It’s about time you learn how to measure your bra size. Whether or not you wear a bra is a matter of personal choice, but even if you only wear one occasionally, you need to know how to properly measure your bra size. By doing this, those you own will fit, flatter and offer the support they’re designed to give you.
“The majority of women wear the wrong bra size,” notes Emily Blundell, founder of Bluebella. “Wearing the right size, not only is it more comfortable, but it helps your clothes look good, and it gives you confidence. It’s really worth the time and attention.”
While a good bra can go completely unnoticed, an ill-fitting bra may come between you and a productive work day, a fun night out, or even just making a graceful descent down a flight of stairs. Unfortunately, many of us own far too many bras that fall into the latter category. “It is not uncommon for people to swap between just two bras despite owning between 10 and 20 of them,” explains Kelly Dunmore, chief lingerie stylist at Rigby & Peller.
The bra-wearers among us will also know that our preferred style can change due to multiple factors, including — but not exclusive to — our outfit, the time of the month, and our breasts developing and changing size. So, how to measure for a bra that fits you perfectly? We’ve broken down everything you need to know to improve the ratio of good to bad bras in your wardrobe.
Where to begin
A common mistake is refusing to consider the possibility that your bra size has changed since the last time you were measured. In addition to the impact of age and lifestyle, your size will likely vary depending on the bra itself. But though sizing differs from brand to brand, there are two basic measurements that will guide you regardless: the band size, and the cup size. Many bra-size calculators available online will do the math for you, but if you want to be sure, try the following method…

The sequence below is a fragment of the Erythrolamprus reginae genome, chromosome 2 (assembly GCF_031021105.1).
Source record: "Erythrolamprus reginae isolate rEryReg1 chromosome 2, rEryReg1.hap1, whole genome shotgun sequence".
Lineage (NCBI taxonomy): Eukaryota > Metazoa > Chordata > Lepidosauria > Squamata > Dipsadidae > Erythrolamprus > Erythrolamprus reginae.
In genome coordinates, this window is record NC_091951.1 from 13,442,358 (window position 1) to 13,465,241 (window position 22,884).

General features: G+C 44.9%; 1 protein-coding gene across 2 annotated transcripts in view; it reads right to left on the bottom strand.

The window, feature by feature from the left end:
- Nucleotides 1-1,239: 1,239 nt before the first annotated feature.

How do I measure my bra band size at home?
Stand upright without a bra on, and using measuring tape, measure around your back and under your bust, where the band of a bra would usually sit. Make sure the tape is going around in a steady, even line. It should feel snug, but not tight. “You can print [a tape measure] out, in a pinch,” says Jennifer Zuccarini, founder of Fleur du Mal. Note the circumference in inches. If you land at an even number, that is your band size. If it’s an odd number, round it up to the nearest inch to find your size.
How do I calculate my cup size?
For this bit, most retailers recommend you wear your current favorite (i.e. most comfortable) bra, so that your boobs are held in the place you actually want them to be. Then measure around the fullest part of your chest. Next, subtract your underbust measurement from this bust measurement. The difference denotes your cup size. 0=AA; 1=A; 2=B; 3=C; 4=D; 5=DD; 6=F; 7=FF; 8=G; 9=GG; 10=H; 11=HH; 12=J; 13=JJ; 14=K and so on. Combine your band and cup size, so you have a number followed by a letter, for example: 34F. This is your benchmark bra measurement — but remember, there’s a whole lot of nuance involved in finding the perfect fit, like considering your style and fabric preferences.
How do I know if my bra fits right?
“Once you’ve fully adjusted the garment, you really shouldn’t feel like you’re wearing anything,” says Miryha Fantegrossi, vice president of merchandising and design at lingerie brand Wacoal. Start by doing up your bra using the brand’s center hook. “That way, you have space if you need things to be a little tighter or looser,” explains Zuccarini. Then adjust the straps so they are snug, but not cutting into your shoulders. If you look at yourself sideways in a mirror, your breasts should sit midway between your shoulders and elbows. Put on your slinkiest T-shirt: “If you can see lines or bulging skin, you know it’s not the right size,” notes Emilie Moraes, resident expert at Harvey Nichols.
The best way to assess the fit? The mirror’s perspective is essential, but the true measure is how it feels under your clothing. “The strap should feel like you’re getting support [and] lift, and you should fill up the cup, but there should not be digging in or a double-boob kind of thing–that means the cup is too small,” says Zuccarini.
How do I know if the band is firm enough?
The band provides 80% of a bra’s support–so if it’s too loose, it’s not going to hold your breasts in prime position. Instead, it should fit flush to the body. “You shouldn’t be able to pull [the band] more than an inch or two away,” says Bendell. “If it’s too loose, it means the straps are doing too much work. I often say to people, ‘Do you get marks on your shoulder when you take your bra off at night? Well, that’s because your band isn’t tight enough, and so the straps are giving you the support instead,’ which is a mistake.”
Read the full article here